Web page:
Unfortunately we don't know this man's first name or anything about his early life or family.
He joined the Manchester Regiment in early 1903 and was given the service number 8759. We don't know anything about his service until the outbreak of the First World War in August 1914.
The 1st Battalion of the Manchester Regiment were serving in India when the war began. They quickly set sail for France and arrived in late September. By early November they were in the front line at Picantin.
This man arrived in France on the 9th November and joined the 1st Battalion. This suggests he was an Army Reservist. Most soldiers joined the Army as a Regular soldier for a fixed period, usually 7 years. They would then be transferred to the Army Reserve, usually for 5 years. This meant they lived as civilians, with homes, jobs and families, but they could be called back to the Army in an emergency.
Reservists had been called up when the war began. Some were used to bring battalions up to full strength, and the rest were sent out to replace casualties.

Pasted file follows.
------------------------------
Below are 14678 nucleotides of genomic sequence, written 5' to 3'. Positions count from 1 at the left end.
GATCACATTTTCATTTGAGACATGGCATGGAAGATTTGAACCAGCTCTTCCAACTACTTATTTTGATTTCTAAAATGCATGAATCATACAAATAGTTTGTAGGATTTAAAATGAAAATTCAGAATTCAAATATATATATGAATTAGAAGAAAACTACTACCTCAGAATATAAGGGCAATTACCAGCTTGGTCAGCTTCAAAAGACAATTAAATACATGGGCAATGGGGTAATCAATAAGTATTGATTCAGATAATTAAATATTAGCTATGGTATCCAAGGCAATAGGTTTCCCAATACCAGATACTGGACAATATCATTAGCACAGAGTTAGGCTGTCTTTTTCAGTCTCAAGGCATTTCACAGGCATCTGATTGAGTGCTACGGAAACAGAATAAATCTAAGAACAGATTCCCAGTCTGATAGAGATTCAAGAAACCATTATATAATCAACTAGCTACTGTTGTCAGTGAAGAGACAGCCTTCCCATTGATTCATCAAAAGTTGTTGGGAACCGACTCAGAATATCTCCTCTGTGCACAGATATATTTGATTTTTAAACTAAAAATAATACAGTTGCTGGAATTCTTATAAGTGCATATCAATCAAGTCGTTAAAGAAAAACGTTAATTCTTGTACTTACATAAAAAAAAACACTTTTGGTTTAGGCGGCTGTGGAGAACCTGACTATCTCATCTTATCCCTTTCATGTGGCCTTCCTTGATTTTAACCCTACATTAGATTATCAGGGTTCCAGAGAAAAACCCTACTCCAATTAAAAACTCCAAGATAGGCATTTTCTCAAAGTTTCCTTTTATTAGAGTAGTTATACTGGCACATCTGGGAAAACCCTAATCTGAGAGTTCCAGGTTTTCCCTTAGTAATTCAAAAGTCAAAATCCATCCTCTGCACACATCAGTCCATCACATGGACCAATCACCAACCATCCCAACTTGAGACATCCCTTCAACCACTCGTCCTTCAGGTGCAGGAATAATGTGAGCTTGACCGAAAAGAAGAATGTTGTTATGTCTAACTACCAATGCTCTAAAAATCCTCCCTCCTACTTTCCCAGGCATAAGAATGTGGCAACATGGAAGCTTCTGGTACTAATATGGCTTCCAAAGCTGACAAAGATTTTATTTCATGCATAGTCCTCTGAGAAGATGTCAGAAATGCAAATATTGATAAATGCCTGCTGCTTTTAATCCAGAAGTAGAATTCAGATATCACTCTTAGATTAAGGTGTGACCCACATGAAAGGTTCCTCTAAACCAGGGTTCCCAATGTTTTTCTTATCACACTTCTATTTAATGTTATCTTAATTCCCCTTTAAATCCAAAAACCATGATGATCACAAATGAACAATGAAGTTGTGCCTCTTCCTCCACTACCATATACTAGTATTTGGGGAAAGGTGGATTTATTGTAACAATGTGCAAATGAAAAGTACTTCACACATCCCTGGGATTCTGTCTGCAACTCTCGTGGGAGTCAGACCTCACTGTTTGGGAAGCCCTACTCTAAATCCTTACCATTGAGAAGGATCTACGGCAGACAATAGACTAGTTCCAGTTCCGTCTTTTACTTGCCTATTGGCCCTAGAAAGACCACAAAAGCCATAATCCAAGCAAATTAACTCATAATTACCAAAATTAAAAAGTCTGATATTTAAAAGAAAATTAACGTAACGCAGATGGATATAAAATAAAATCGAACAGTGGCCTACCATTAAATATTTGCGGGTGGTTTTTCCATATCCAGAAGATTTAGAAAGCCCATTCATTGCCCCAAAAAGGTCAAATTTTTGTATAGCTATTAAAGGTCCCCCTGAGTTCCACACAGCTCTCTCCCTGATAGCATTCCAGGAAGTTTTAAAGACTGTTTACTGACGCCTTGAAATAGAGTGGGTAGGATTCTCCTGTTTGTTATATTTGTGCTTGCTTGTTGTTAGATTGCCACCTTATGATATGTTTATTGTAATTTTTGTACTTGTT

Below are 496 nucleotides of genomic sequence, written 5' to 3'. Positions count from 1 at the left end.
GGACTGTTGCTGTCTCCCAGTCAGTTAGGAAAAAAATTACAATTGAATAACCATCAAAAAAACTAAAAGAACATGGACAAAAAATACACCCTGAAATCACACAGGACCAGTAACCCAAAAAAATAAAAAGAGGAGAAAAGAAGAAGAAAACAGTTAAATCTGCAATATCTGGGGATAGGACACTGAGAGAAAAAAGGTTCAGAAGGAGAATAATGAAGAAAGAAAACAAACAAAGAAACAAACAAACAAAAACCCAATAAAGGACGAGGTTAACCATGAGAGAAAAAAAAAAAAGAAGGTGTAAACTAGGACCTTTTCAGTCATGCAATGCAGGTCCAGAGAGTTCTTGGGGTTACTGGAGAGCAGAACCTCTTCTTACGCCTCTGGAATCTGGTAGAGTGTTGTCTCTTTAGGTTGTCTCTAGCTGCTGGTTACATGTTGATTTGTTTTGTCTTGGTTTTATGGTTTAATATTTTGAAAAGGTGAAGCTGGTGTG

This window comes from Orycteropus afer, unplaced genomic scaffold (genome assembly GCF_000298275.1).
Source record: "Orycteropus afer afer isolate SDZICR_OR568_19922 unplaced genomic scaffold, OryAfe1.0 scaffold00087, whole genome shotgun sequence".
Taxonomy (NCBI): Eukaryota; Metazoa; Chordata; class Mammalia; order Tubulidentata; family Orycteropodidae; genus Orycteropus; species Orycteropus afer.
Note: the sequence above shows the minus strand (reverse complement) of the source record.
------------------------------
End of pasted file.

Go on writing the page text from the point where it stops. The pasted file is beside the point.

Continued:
We know very little about the rest of this man's war. A note in his record tells us that he was discharged at some point. He then re-enlisted in the Army.
This man did become a member of a Territorial Force unit of the King's Shropshire Light Infantry in mid 1916. He was given the service number 5448. We don't know which he joined.
He survived the war, but the rest of his life remains a mystery. His medal was donated to the Museum of the Manchester Regiment in March 2006.
As well as his 1914 Star, this man also received the British War Medal and the Allied Victory Medal. He may also have been awarded the '5th Aug.-22nd Nov. 1914' clasp for his 1914 Star.